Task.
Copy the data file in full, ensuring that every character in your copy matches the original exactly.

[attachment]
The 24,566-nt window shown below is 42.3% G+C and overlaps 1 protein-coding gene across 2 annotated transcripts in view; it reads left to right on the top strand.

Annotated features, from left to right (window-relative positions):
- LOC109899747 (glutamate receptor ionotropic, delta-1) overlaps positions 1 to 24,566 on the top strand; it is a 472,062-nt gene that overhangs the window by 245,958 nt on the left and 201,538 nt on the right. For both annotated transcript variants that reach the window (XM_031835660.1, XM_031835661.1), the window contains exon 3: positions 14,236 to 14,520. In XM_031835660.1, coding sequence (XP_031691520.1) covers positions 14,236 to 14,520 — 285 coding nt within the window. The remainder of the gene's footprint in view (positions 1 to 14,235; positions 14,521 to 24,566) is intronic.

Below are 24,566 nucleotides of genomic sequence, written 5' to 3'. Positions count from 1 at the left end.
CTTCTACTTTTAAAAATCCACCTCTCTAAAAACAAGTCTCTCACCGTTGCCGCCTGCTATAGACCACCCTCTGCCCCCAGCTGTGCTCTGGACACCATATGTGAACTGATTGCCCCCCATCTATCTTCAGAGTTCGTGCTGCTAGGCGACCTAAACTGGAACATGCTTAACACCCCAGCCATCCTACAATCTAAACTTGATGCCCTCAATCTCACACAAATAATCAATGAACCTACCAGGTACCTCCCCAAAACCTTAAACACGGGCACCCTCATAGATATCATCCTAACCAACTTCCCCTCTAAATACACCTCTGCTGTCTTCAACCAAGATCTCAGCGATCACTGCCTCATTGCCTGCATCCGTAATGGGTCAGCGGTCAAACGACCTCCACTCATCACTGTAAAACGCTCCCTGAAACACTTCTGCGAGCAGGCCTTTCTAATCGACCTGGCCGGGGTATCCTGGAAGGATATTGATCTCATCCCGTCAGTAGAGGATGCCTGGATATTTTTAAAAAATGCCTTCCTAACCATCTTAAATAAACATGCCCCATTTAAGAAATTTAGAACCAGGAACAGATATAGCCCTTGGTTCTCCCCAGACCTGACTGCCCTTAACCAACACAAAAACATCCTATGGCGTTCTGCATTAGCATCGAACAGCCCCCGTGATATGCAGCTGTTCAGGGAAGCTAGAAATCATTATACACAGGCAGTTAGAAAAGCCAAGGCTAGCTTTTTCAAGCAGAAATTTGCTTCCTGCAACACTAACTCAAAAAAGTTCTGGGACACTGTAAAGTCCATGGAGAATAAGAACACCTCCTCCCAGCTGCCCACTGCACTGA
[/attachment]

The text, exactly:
The 24,566-nt window shown below is 42.3% G+C and overlaps 1 protein-coding gene across 2 annotated transcripts in view; it reads left to right on the top strand.

Annotated features, from left to right (window-relative positions):
- LOC109899747 (glutamate receptor ionotropic, delta-1) overlaps positions 1 to 24,566 on the top strand; it is a 472,062-nt gene that overhangs the window by 245,958 nt on the left and 201,538 nt on the right. For both annotated transcript variants that reach the window (XM_031835660.1, XM_031835661.1), the window contains exon 3: positions 14,236 to 14,520. In XM_031835660.1, coding sequence (XP_031691520.1) covers positions 14,236 to 14,520 — 285 coding nt within the window. The remainder of the gene's footprint in view (positions 1 to 14,235; positions 14,521 to 24,566) is intronic.

Below are 24,566 nucleotides of genomic sequence, written 5' to 3'. Positions count from 1 at the left end.
CTTCTACTTTTAAAAATCCACCTCTCTAAAAACAAGTCTCTCACCGTTGCCGCCTGCTATAGACCACCCTCTGCCCCCAGCTGTGCTCTGGACACCATATGTGAACTGATTGCCCCCCATCTATCTTCAGAGTTCGTGCTGCTAGGCGACCTAAACTGGAACATGCTTAACACCCCAGCCATCCTACAATCTAAACTTGATGCCCTCAATCTCACACAAATAATCAATGAACCTACCAGGTACCTCCCCAAAACCTTAAACACGGGCACCCTCATAGATATCATCCTAACCAACTTCCCCTCTAAATACACCTCTGCTGTCTTCAACCAAGATCTCAGCGATCACTGCCTCATTGCCTGCATCCGTAATGGGTCAGCGGTCAAACGACCTCCACTCATCACTGTAAAACGCTCCCTGAAACACTTCTGCGAGCAGGCCTTTCTAATCGACCTGGCCGGGGTATCCTGGAAGGATATTGATCTCATCCCGTCAGTAGAGGATGCCTGGATATTTTTAAAAAATGCCTTCCTAACCATCTTAAATAAACATGCCCCATTTAAGAAATTTAGAACCAGGAACAGATATAGCCCTTGGTTCTCCCCAGACCTGACTGCCCTTAACCAACACAAAAACATCCTATGGCGTTCTGCATTAGCATCGAACAGCCCCCGTGATATGCAGCTGTTCAGGGAAGCTAGAAATCATTATACACAGGCAGTTAGAAAAGCCAAGGCTAGCTTTTTCAAGCAGAAATTTGCTTCCTGCAACACTAACTCAAAAAAGTTCTGGGACACTGTAAAGTCCATGGAGAATAAGAACACCTCCTCCCAGCTGCCCACTGCACTGA